I’ve recently found myself in Maryland working for a client and just last week realized there might be some fishing opportunities near their offices. Knowing this last meeting was really going to, uh, “present some challenges” as the corporate doodie heads like to say, I scoured the map for water and saw that a 45 minute drive would put me in the middle of good trout streams and near what could be some brook trout habitat. The next step was going to be more challenging than the meeting, but so much better — finding out if there were fish.
I scooted out of the meeting (the worst I’ve had in years) and drove up I-270 to the Catoctin Mountains, near Thurmont, Maryland. There are in fact brook trout up there, and nice ones. The Maryland DNR seems to keep this a little bit under the radar, but some reading and a little exploring pays off. The DNR claims “20 native trout streams” in the Catoctin Mountains. If that actually means twenty brook trout streams, that’s amazing. My hunch is that this means twenty wild trout streams — a different thing — but I could be wrong and maybe there really are twenty different native brook trout streams in the area. However, that would rival the number of native trout streams in Shenandoah National Park (30+), which is a much bigger area and a much healthier brook trout habitat. It is hard to believe the Catoctin Mountain area comes that close.
Anyway, I found one of those places, a headwaters section of a known stocked stream in the Catoctin Mountains with public access. The fish in the photos was caught on a small Royal Wulff. A very small Royal Wulff. I had tied it with too much hackle and too much wing, and I ended up trimming it down a couple weeks prior on one of my recent brook trout outings. It ended up as a micro Wulff by the time I’d finished. So… I was crawling up the edge of this stream in Maryland on hands and knees and at this particular pool this fish was jumping after small mayflies on the water. It broke the surface three times before I first cast to him. And I first cast to him successfully after pulling my fly out of the same tree twice in two backcasts. Not sure why I often don’t remember the tree is there after the first backcast gets snagged. Between the time you pull the branch down (or climb the tree, and get the fly, untangle the line wrapped around the branch and re-sharpen the hook) and the time you cast again, you forget that — hey — there is a tree back there and you’ve got to make some adjustments. But I sorted that out and got him on the third or fourth drift. Very cool! I suspected it was a brook trout when he first splashed. He certainly was. I hooked and lost a much bigger one just upstream. I know, sounds like a fish story, but it’s fact. Those were the only two I caught or hooked in my short hour on this stream.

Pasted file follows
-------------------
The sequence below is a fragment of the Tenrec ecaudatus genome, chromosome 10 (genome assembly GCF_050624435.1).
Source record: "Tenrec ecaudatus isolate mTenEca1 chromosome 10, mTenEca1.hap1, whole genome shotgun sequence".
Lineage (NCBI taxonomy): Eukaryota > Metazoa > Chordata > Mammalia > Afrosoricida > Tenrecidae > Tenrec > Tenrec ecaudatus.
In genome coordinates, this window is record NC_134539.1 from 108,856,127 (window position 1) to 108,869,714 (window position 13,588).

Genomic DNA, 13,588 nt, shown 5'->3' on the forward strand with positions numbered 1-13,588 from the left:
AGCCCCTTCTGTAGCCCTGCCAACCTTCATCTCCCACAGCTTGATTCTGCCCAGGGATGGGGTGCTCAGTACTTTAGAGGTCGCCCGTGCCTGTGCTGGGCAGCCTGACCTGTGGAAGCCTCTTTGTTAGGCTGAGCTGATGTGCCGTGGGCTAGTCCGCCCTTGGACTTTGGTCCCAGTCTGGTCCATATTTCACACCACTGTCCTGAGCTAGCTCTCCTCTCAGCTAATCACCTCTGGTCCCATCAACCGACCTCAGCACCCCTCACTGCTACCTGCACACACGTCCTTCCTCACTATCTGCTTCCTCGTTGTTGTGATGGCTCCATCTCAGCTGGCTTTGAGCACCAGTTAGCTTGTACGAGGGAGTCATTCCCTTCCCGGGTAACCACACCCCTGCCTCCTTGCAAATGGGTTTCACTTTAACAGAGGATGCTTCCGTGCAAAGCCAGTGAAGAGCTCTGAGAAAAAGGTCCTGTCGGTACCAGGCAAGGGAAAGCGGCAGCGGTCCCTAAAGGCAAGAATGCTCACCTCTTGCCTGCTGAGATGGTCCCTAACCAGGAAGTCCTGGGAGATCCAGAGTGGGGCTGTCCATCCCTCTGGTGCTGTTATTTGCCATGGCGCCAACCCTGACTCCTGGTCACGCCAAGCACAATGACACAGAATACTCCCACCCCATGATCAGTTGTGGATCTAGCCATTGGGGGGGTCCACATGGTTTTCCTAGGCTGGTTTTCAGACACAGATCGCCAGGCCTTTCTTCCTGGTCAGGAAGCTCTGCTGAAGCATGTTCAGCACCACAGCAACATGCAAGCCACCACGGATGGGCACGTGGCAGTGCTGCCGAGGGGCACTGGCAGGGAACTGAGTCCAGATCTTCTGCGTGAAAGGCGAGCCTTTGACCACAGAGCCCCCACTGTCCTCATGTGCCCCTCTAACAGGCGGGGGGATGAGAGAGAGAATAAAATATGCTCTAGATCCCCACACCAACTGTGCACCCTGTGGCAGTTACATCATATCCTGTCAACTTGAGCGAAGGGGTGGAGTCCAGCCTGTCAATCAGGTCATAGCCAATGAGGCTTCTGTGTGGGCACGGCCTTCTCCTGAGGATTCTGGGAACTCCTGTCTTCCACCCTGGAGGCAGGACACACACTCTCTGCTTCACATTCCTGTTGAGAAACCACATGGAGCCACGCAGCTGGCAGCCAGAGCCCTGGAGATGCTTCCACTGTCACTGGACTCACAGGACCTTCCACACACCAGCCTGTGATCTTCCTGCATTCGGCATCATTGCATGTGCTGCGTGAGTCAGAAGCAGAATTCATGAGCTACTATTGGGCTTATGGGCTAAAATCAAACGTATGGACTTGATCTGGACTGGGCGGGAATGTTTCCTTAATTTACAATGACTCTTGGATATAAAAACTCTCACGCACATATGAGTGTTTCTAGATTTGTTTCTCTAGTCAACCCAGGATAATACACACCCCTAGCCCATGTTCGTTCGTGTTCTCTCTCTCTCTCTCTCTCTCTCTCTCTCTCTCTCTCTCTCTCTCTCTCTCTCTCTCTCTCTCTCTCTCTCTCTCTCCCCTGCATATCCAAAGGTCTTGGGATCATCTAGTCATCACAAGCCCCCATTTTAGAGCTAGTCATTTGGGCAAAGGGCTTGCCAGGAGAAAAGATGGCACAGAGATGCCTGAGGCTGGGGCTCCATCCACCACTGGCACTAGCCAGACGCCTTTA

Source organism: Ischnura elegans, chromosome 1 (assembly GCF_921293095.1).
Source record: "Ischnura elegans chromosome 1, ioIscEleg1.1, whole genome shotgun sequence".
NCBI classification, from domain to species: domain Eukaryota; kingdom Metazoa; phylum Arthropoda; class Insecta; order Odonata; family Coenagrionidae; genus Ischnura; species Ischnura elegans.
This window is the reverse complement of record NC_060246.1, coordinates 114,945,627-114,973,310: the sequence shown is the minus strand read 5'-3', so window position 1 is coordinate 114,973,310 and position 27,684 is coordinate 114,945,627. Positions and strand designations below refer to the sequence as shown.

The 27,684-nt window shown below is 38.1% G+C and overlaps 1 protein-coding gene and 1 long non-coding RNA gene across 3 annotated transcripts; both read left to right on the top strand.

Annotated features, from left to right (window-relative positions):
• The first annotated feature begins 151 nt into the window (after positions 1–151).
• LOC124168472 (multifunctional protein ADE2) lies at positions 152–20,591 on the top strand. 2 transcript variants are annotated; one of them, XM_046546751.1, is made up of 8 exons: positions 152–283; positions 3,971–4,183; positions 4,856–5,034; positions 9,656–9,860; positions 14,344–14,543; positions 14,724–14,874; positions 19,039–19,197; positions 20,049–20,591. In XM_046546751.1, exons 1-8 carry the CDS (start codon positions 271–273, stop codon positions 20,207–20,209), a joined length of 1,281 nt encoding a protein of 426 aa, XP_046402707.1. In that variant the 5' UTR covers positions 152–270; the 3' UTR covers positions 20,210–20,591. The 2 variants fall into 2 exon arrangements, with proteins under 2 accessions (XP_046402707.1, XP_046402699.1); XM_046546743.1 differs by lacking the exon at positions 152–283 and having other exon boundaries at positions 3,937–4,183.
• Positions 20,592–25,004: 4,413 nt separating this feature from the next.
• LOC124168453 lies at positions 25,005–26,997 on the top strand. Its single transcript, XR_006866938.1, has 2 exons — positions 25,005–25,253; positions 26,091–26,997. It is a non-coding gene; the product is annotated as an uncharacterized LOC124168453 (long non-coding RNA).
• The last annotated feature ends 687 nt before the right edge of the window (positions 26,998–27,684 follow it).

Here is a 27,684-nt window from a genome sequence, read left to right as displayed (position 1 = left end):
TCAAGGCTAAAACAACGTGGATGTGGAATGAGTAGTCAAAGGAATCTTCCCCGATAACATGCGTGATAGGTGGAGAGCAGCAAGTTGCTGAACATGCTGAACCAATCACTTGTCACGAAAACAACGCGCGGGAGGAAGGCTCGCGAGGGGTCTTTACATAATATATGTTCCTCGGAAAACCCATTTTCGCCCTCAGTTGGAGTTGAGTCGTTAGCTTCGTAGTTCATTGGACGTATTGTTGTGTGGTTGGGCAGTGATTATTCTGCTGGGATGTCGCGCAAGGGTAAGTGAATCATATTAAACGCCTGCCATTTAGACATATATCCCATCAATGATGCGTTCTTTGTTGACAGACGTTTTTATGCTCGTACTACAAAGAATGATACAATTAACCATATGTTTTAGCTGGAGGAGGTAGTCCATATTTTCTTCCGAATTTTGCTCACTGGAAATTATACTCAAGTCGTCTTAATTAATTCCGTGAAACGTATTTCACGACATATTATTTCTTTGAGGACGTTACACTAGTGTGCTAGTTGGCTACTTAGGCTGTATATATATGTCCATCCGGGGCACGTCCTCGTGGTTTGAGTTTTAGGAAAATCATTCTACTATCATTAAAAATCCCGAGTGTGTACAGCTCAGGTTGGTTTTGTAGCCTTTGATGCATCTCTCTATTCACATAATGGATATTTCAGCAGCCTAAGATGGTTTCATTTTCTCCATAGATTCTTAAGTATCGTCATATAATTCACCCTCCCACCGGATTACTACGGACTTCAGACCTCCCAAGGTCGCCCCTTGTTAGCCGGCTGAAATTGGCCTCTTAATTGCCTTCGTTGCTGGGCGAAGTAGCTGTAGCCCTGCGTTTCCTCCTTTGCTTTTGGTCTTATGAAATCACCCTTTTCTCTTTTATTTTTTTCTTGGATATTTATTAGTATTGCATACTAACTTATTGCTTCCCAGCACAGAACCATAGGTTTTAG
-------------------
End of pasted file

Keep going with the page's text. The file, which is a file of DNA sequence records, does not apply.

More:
You can poke around and find this water easily enough. I’m not under the illusion that this blog gets so much traffic that simply publishing the name of a stream is going to overwhelm it with people tromping around and mishandling these little native fish, but it is of some concern. If a half dozen people pulled up and accessed this particular stream it would be overwhelming — it is that small. But if the DNR website is correct and this is one of, well, let’s say one of “a bunch” of streams that are probably very similar, then at the very least there are a few others in that area. If the Maryland DNR wants to keep some of the pressure off these streams, I understand and sorry if that miffs any of you, but again I’ll say this if you want to catch brook trout in this area — just drive around. You’ll find some.
Earlier in the week I headed to another stream that I had seen mentioned somewhere. I think it is likely there are brook trout in it but I caught none. I did see some small fish and they could have been young of the year brookies, but I’ll need to go back there to investigate a little more. There may be at least a couple other spots that look good nearby and probably once held brook trout. Another meeting will be another excuse to try this spot again.
On both of the trips this week I was also able to fish Big Hunting Creek, in Cunningham Falls State Park. I managed to hook two brown trout on a Kaufman’s Stimulator on the first outing (the first fish spit the hook and the second broke me off around the log he was hiding under), and yesterday I was even more thoroughly skunked. I did meet one other fisherman who said he had hooked a rainbow but lost it and he’d seen a 20″ rainbow in a pool but it did not rise or seem interested when he tried to entice it. He was fishing a double nymph rig with a Copper John and some sort of caddis pupa under a Thingamabobber, which he said was roughly recommended to him by the guys at Hunting Creek Outfitters. Big Hunting Creek is a beautiful stream. A little crowded but I think heading up here in some crappy weather would not only keep the angling pressure low but make for much better fishing than a bluebird day like yesterday.